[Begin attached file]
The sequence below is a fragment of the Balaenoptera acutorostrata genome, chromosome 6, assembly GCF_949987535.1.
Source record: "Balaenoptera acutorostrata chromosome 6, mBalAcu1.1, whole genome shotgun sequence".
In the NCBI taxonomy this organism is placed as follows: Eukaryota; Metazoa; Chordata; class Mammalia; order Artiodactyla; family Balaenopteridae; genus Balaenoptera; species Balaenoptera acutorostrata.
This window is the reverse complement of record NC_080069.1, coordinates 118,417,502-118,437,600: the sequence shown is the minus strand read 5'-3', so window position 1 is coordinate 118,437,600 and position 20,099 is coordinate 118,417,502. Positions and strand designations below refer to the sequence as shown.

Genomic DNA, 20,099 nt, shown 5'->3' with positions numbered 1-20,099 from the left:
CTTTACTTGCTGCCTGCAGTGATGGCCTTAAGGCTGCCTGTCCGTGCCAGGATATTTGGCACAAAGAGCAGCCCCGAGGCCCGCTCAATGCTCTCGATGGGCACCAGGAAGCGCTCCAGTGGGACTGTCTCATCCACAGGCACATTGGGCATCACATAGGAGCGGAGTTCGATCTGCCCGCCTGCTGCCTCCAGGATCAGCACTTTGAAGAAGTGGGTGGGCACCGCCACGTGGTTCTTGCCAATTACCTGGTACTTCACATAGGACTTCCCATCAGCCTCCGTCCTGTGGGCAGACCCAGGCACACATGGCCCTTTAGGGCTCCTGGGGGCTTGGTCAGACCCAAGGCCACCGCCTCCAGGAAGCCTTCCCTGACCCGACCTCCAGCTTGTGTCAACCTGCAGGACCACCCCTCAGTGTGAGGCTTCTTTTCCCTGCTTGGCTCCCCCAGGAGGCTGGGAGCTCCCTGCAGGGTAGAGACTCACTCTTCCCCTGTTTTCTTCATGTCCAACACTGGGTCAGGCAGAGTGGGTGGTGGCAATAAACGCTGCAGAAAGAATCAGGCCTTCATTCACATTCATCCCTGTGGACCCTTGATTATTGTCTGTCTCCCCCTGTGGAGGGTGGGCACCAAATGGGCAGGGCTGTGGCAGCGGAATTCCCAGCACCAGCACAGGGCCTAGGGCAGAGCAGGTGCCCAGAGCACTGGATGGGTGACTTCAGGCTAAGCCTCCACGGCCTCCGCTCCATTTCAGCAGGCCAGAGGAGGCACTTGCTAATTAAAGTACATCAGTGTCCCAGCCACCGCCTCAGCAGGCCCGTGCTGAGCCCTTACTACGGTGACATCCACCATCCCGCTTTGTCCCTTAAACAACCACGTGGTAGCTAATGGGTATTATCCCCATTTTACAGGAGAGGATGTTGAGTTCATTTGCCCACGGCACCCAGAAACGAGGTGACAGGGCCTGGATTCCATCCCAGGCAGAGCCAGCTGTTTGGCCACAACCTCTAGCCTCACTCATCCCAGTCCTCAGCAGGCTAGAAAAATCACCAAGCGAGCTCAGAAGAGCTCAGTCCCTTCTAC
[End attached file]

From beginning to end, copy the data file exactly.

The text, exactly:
The sequence below is a fragment of the Balaenoptera acutorostrata genome, chromosome 6, assembly GCF_949987535.1.
Source record: "Balaenoptera acutorostrata chromosome 6, mBalAcu1.1, whole genome shotgun sequence".
In the NCBI taxonomy this organism is placed as follows: Eukaryota; Metazoa; Chordata; class Mammalia; order Artiodactyla; family Balaenopteridae; genus Balaenoptera; species Balaenoptera acutorostrata.
This window is the reverse complement of record NC_080069.1, coordinates 118,417,502-118,437,600: the sequence shown is the minus strand read 5'-3', so window position 1 is coordinate 118,437,600 and position 20,099 is coordinate 118,417,502. Positions and strand designations below refer to the sequence as shown.

Genomic DNA, 20,099 nt, shown 5'->3' with positions numbered 1-20,099 from the left:
CTTTACTTGCTGCCTGCAGTGATGGCCTTAAGGCTGCCTGTCCGTGCCAGGATATTTGGCACAAAGAGCAGCCCCGAGGCCCGCTCAATGCTCTCGATGGGCACCAGGAAGCGCTCCAGTGGGACTGTCTCATCCACAGGCACATTGGGCATCACATAGGAGCGGAGTTCGATCTGCCCGCCTGCTGCCTCCAGGATCAGCACTTTGAAGAAGTGGGTGGGCACCGCCACGTGGTTCTTGCCAATTACCTGGTACTTCACATAGGACTTCCCATCAGCCTCCGTCCTGTGGGCAGACCCAGGCACACATGGCCCTTTAGGGCTCCTGGGGGCTTGGTCAGACCCAAGGCCACCGCCTCCAGGAAGCCTTCCCTGACCCGACCTCCAGCTTGTGTCAACCTGCAGGACCACCCCTCAGTGTGAGGCTTCTTTTCCCTGCTTGGCTCCCCCAGGAGGCTGGGAGCTCCCTGCAGGGTAGAGACTCACTCTTCCCCTGTTTTCTTCATGTCCAACACTGGGTCAGGCAGAGTGGGTGGTGGCAATAAACGCTGCAGAAAGAATCAGGCCTTCATTCACATTCATCCCTGTGGACCCTTGATTATTGTCTGTCTCCCCCTGTGGAGGGTGGGCACCAAATGGGCAGGGCTGTGGCAGCGGAATTCCCAGCACCAGCACAGGGCCTAGGGCAGAGCAGGTGCCCAGAGCACTGGATGGGTGACTTCAGGCTAAGCCTCCACGGCCTCCGCTCCATTTCAGCAGGCCAGAGGAGGCACTTGCTAATTAAAGTACATCAGTGTCCCAGCCACCGCCTCAGCAGGCCCGTGCTGAGCCCTTACTACGGTGACATCCACCATCCCGCTTTGTCCCTTAAACAACCACGTGGTAGCTAATGGGTATTATCCCCATTTTACAGGAGAGGATGTTGAGTTCATTTGCCCACGGCACCCAGAAACGAGGTGACAGGGCCTGGATTCCATCCCAGGCAGAGCCAGCTGTTTGGCCACAACCTCTAGCCTCACTCATCCCAGTCCTCAGCAGGCTAGAAAAATCACCAAGCGAGCTCAGAAGAGCTCAGTCCCTTCTAC